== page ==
My daughter’s tiny body shone slick with my blood as my doctor pulled her from my body. A small, sickly cry rang through the room, the noise like the plaintive wailing of an injured cat. I watched the nurse rinse away the blood with a mixture of wonder and fear coursing through me. I would have to spend the next 18 years (and to a larger extent, the rest of my life) caring for this new person, and now it was time to meet her.
Laid in my arms at last, my daughter had stopped crying but appeared dour, her mouth closed as she looked up at me. Our eyes connected and a sudden, horrible thought invaded my mind. It was irrational. It was nonsense. I was being silly. I knew it. Yet, almost against my own will, I blurted out: “Does my baby have a cleft palate?”
Silence. The doctor and the nurse exchanged an addled glance. How would their patient know about a birth defect that she couldn’t see, even if it was there? I was used to my doctor not taking my questions and anxieties seriously, but I wasn’t having that now. I held my daughter out to them, practically thrust her at them. “Would you take her and check?!”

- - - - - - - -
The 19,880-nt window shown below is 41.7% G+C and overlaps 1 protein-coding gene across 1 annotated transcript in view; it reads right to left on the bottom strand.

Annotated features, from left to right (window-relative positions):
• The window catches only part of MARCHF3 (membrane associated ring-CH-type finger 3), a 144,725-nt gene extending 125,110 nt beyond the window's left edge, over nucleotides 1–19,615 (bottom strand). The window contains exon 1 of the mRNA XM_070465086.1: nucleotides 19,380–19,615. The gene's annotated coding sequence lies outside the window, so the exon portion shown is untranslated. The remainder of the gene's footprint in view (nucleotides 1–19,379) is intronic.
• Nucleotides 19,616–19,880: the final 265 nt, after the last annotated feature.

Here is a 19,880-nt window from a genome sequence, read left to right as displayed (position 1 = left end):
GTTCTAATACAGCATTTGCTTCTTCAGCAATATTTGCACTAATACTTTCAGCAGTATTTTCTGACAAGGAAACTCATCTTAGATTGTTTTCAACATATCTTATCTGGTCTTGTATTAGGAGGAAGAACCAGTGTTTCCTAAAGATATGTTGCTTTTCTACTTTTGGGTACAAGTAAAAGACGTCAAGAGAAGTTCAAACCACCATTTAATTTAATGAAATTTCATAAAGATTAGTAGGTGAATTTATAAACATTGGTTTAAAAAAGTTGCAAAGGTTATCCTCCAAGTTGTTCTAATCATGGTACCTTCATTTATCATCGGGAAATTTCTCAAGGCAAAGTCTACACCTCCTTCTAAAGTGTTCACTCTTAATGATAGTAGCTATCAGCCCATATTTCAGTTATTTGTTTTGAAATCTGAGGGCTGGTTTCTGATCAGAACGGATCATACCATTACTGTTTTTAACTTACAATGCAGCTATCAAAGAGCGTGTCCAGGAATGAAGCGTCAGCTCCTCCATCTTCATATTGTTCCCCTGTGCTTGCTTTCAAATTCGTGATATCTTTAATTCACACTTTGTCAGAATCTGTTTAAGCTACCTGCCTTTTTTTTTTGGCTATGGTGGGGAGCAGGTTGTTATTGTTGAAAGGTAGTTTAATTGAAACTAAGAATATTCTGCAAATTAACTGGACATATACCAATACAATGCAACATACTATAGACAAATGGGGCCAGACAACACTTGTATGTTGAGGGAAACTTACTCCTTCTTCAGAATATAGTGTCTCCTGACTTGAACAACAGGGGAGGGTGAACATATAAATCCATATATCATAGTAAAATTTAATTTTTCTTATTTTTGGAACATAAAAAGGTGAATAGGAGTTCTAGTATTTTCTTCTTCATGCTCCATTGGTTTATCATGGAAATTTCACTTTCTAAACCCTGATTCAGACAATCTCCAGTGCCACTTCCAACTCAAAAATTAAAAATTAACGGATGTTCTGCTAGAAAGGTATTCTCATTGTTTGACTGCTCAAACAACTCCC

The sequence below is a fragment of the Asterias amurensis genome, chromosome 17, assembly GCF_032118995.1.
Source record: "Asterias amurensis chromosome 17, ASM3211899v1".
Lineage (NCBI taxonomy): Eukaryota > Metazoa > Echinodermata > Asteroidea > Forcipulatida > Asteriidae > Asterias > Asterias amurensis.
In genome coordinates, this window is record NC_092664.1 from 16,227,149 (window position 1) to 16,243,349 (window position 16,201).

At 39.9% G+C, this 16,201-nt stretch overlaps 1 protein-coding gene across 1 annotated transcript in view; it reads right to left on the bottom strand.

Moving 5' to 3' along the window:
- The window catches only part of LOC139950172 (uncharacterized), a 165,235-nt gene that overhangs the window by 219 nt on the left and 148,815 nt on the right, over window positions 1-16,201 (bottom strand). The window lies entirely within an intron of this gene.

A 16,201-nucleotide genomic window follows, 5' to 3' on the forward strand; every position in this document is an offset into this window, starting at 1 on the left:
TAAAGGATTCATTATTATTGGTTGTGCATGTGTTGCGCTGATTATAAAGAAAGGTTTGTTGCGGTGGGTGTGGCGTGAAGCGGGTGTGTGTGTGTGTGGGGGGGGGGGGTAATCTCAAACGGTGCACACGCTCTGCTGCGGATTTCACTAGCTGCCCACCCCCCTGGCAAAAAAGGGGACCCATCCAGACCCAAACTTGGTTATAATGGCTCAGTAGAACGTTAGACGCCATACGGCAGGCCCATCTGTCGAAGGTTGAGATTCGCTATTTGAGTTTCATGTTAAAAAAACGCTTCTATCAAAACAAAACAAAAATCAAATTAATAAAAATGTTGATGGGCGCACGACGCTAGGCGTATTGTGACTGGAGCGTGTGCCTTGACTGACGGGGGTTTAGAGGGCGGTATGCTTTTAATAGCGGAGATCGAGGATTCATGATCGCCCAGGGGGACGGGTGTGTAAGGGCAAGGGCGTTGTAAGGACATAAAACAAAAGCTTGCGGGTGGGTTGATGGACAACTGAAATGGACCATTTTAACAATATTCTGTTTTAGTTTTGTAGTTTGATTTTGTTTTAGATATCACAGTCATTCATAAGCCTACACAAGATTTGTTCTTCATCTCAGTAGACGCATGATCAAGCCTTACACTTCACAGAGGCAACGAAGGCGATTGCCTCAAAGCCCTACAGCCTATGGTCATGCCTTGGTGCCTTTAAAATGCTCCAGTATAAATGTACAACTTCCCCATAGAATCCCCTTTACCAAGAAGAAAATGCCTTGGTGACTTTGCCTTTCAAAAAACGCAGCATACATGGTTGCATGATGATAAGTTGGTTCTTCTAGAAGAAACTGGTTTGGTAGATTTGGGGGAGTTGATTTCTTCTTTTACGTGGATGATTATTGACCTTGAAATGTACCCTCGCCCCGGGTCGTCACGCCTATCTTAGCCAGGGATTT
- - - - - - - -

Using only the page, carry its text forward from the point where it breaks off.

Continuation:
The nurse gathered my daughter up and took her back to the newborn station to examine the inside of her mouth. I am sure she expected to promptly report back that my daughter’s mouth was fine.
Instead, she called out, “Actually, doctor, can you come and take a look at this? I think there’s something here…” It turned out that my daughter did have a cleft palate. A partial soft cleft palate, the smallest kind of cleft palate that there is, so small that it tends to be overlooked upon initial examinations of the newborn.
My belief in the deity and resurrection of Jesus Christ is a lot like that moment in that delivery room back in 2006. That Jesus lived, died, and rose again is as real to me as my daughter’s cleft palate was that day. I had no proof that it existed, yet I believed it was there, so I spoke out.
Some things are true because they are true, and they aren’t always probable and they aren’t always rational, but they are very much still there just beyond what we can see, waiting for us to come searching.